The children could have been my sister (or me) and my brother(see photo). We were always well turned out by my mother. Both she and my father were very particular about keeping us well groomed. Our hair would be oiled and neatly parted. The girls would have the hair plaited, if long, and the boys have it combed just so. And the shoes so well-polished and gleaming – my brother used to brag that his shoes were the shiniest in school.

Getting new clothes was a thrill indeed. No ready made clothes then. In Pondicherry, where we spent part of our childhood, my mother found a good tailor, Velayudham. He would come home, the inch tape round his neck and scissors in hand, to take measurements and instructions, carry away the uncut fabric and model clothes wrapped casually in a newspaper. He would bring them back tailored, wrapped in another newspaper. His visits would raise extreme excitement, because we were eager to see how the dresses had turned out. Mine were usually pavadai (long skirt) and blouses – my grandmother felt at ten plus it would be indecent for me to wear short skirts. The pavadai could haven no variation, but the blouses did – different styled necks and sleeves. I showed scant interest in how my brother’s clothes turned out.

But my sister was only six, and her frocks were each made differently. My mother would patiently explain to Velayudan how she wanted them made, and he would listen earnestly. He would stand there in his white dhoti and not-so-white shirt, the collar pulled back from his neck, and a handkerchief tucked in there, the full sleeves folded up to his forearms, his body language exuding earnestness. Sometimes my mother would have the patterns taken from magazines. Nora and Tilly were the cut out paper dolls who would appear every month in the magazine ‘Woman and Home’. Their frocks were pert and pretty, and these patterns were copied most often. I am not sure, but I think my mother used to get the fabrics as close to the patterns shown in the pages. I remember my sister’s collection of frocks hanging neatly in a big cupboard with a lot of hanging space, where the starched dresses could remain uncrushed. Her frocks were quite the talk of the town then. Sadly, not much photographic evidence of them remains, but here is she in one of the frocks.

By the time we left Pondicherry, my younger sister was born and three months old. To Velayudhan was given the job of making her clothes. My mother gave him a bundle of many pretty pieces of printed fabrics - some were gifts, and others that she had chosen. She gave him the ultimate compliment of designing them himself – the only condition that he made optimum use of the material. He stood there, with his eyes large and bright, his sheepish expression even more sheepish as he accepted the honour. He returned a few days later with the dresses wrapped up in a newspaper – and we all went ‘ooh’ and ‘aah’, over the cute little dresses in varying sizes he had created. I realise now he must have been only in his early twenties; to me then he was an ‘old man’!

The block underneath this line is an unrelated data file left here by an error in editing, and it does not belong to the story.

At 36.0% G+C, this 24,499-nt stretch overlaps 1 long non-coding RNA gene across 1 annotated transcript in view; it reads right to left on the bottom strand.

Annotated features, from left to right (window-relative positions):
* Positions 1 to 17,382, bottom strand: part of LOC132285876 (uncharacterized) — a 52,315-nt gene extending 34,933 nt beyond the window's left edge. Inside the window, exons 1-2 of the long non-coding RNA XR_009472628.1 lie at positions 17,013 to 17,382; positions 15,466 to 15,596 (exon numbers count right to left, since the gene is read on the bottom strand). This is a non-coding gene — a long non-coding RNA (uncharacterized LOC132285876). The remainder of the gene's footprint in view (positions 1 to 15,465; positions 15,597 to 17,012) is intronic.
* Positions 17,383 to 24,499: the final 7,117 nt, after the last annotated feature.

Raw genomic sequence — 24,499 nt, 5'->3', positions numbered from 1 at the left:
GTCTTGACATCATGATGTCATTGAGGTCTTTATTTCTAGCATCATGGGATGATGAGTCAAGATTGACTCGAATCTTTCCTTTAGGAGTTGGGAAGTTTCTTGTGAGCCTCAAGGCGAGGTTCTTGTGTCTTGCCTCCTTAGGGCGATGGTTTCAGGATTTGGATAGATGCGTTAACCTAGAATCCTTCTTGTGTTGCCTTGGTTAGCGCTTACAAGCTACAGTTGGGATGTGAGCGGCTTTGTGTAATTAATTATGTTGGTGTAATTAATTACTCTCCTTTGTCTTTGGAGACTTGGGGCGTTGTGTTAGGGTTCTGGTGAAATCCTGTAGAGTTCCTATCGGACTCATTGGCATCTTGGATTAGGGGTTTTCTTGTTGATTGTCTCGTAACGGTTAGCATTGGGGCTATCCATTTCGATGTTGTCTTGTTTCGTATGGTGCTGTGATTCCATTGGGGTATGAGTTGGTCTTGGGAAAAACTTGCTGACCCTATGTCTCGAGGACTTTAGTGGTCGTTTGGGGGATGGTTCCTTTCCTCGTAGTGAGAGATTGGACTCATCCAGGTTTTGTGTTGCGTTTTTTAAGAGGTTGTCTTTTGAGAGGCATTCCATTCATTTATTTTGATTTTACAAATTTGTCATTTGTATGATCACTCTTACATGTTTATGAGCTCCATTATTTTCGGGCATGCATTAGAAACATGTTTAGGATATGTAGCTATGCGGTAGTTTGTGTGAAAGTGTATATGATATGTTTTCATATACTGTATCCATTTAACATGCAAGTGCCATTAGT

When we left Pondicherry my baby sister had a wardrobe large enough to last her a year. We had also acquired a sewing machine – presented to my mother by her brother. This later became my inseparable companion. Velayudhan’s mantle fell on me, and I enjoyed making pretty dresses for both my sisters. Here is my younger sister in one of those.
After I got married, my husband bought me an Usha pedal machine, and that too I used to a great extent, making my own clothes, and my sons’. I could not do much by way of creative tailoring for them, but I did manage to make some interesting shirts - and continued to till they were old enough to protest.

After many years, when my arthritic knees creaked even more than the pedals, we exchanged the machine for an electric one – it is now 15 years old, and I use it only to make my blouses, and do some random repairs.

The picture that set me off - Terry Fletcher and his sister.

Wednesday, 14 May 2008


I recently read a post which bothered me quite a bit. It was about how a young woman did not get married because her horoscope said that whoever she married would die a few months after the marriage. And so she remained a spinster till late, when she founds a soul mate, who overcame her apprehensions and married her. After a few months he died unexpectedly. The focus in the blog was not on this woman, but her story is what affected me most.

This was apparently a true story. I just could not get the thought of the lady, who had found happiness late but had it snatched away, out of my mind.

Can horoscopes predict the futures so unerringly? Is there wisdom in our forefathers charting horoscopes at birth and then at the age of marriage find persons with matching horoscopes to get married to?